Division of the biosphere is the main government body that oversees protection. It does this through the formulation of policy, coordinating and monitoring environmental issues, environmental planning and policy-oriented environmental research. The National Environment Management Council (NEMC) is an institution that was initiated when the National Environment Management Act was first introduced in year 1983. This council has the role to advise governments and the international community on a range of environmental issues. The NEMC the following purposes: provide technical advice; coordinate technical activities; develop enforcement guidelines and procedures; assess, monitor and evaluate activities that impact the environment; promote and assist environmental information and communication; and seek advancement of scientific knowledge.
The National Environment Policy of 1997 acts as a framework for environmental decision making in Tanzania. The policy objectives are to achieve the following:
Tanzania is a signatory to a significant number of international conventions including the Rio Declaration on Development and Environment 1992 and the Convention on Biological Diversity 1996. The Environmental Management Act, 2004, is the first comprehensive legal and institutional framework to guide environmental-management decisions. The policy tools that are parts of the act include the use of environmental-impact assessments, strategics environmental assessments, and taxation on pollution for specific industries and products. The effectiveness of shifting of this act will only become clear over time as concerns regarding its implementation become apparent based on the fact that, historically, there has been a lack of capacity to enforce environmental laws and a lack of working tools to bring environmental-protection objectives into practice.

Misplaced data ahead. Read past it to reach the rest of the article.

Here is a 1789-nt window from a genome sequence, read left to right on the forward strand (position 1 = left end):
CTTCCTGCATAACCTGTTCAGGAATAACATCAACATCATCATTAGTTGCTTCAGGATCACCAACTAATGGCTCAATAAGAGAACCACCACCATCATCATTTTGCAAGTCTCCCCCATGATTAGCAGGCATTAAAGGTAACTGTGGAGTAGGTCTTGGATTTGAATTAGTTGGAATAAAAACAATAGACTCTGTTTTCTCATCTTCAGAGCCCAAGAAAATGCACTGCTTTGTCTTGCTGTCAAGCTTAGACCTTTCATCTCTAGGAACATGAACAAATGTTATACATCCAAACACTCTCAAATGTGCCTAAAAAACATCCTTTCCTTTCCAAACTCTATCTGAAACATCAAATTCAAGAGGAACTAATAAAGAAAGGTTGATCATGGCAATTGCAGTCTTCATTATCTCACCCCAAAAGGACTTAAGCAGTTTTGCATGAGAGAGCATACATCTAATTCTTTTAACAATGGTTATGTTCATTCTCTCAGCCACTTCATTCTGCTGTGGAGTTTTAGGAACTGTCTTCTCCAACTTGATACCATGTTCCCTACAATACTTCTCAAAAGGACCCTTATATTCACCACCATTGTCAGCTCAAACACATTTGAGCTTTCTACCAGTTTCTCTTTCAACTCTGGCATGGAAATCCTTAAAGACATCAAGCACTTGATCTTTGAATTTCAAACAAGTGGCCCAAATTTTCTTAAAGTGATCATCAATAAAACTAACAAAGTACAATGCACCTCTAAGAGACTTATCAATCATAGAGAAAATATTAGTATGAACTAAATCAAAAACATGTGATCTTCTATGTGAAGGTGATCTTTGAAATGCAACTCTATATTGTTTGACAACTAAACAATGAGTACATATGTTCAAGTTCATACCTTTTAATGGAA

Formal environmental protection in China House was first stimulated by the 1972 United Nations Conference on the Human Environment held in Stockholm, Sweden. Following this, they began establishing environmental protection agencies and putting controls on some of its industrial waste. China was one of the first developing countries to implement a sustainable development strategy. In 1983 the State Council announced that environmental protection would be one of China's basic national policies and in 1984 the National Environmental Protection Agency (NEPA) was established. Following severe flooding of the Yangtze River basin in 1998, NEPA was upgraded to the State Environmental Protection Agency (SEPA) meaning that environmental protection was now being implemented at a ministerial level. In 2008, SEPA became known by its current name of Ministry of Environmental Protection of the People's Republic of China (MEP).
|Command-and-control||Economic incentives||Voluntary instruments||Public participation|
|Concentration-based pollution discharge controls||Pollution levy fee||Environmental labeling system||Clean-up campaign|
|Mass-based controls on total provincial discharge||Non-compliance fines||ISO 14000 system||Environmental awareness campaign|
|Environmental impact assessments (EIA)||Discharge permit system||Cleaner production||Air pollution index|
|Three synchronization program||Sulfur emission fee||NGOs||Water quality disclosure|
|Deadline transmission trading||Administrative permission hearing|
|Centralized pollution control||Subsidies for energy saving products|
|Two compliance policy||Regulation on refuse credit to high-polluting firms|
|Environmental compensation fee|
Environmental pollution and ecological degradation has resulted in economic losses for China. In 2005, economic losses (mainly from air pollution) were calculated at 7.7% of China's GDP. This grew to 10.3% by 2002 and the economic loss from water pollution (6.1%) began to exceed that caused by air pollution. China has been one of the top performing countries in terms of GDP growth (9.64% in the past ten years). However, the high economic growth has put immense pressure on its environment and the environmental challenges that China faces are greater than most countries. In 2010 China was ranked 121st out of 163 countries on the Environmental Performance Index.
China has taken initiatives to increase its protection of the environment and combat environmental degradation:
Rapid growth in GDP has been China's main goal during the past three decades with a dominant development model of inefficient resource use and high pollution to achieve high GDP. For China to develop sustainably, environmental protection should be treated as an integral part of its economic policies.
Quote from Shengxian Zhou, head of MEP (2009): "Good economic policy is good environmental policy and the nature of environmental problem is the economic structure, production form and develop model."
Environmental protection has become an important task for the institutions of the European Community after the Maastricht Treaty for the European Union ratification by all of its member states. The EU is active in the field of environmental policy, issuing directives such as those on environmental impact assessment and on access to environmental information for citizens in the member states.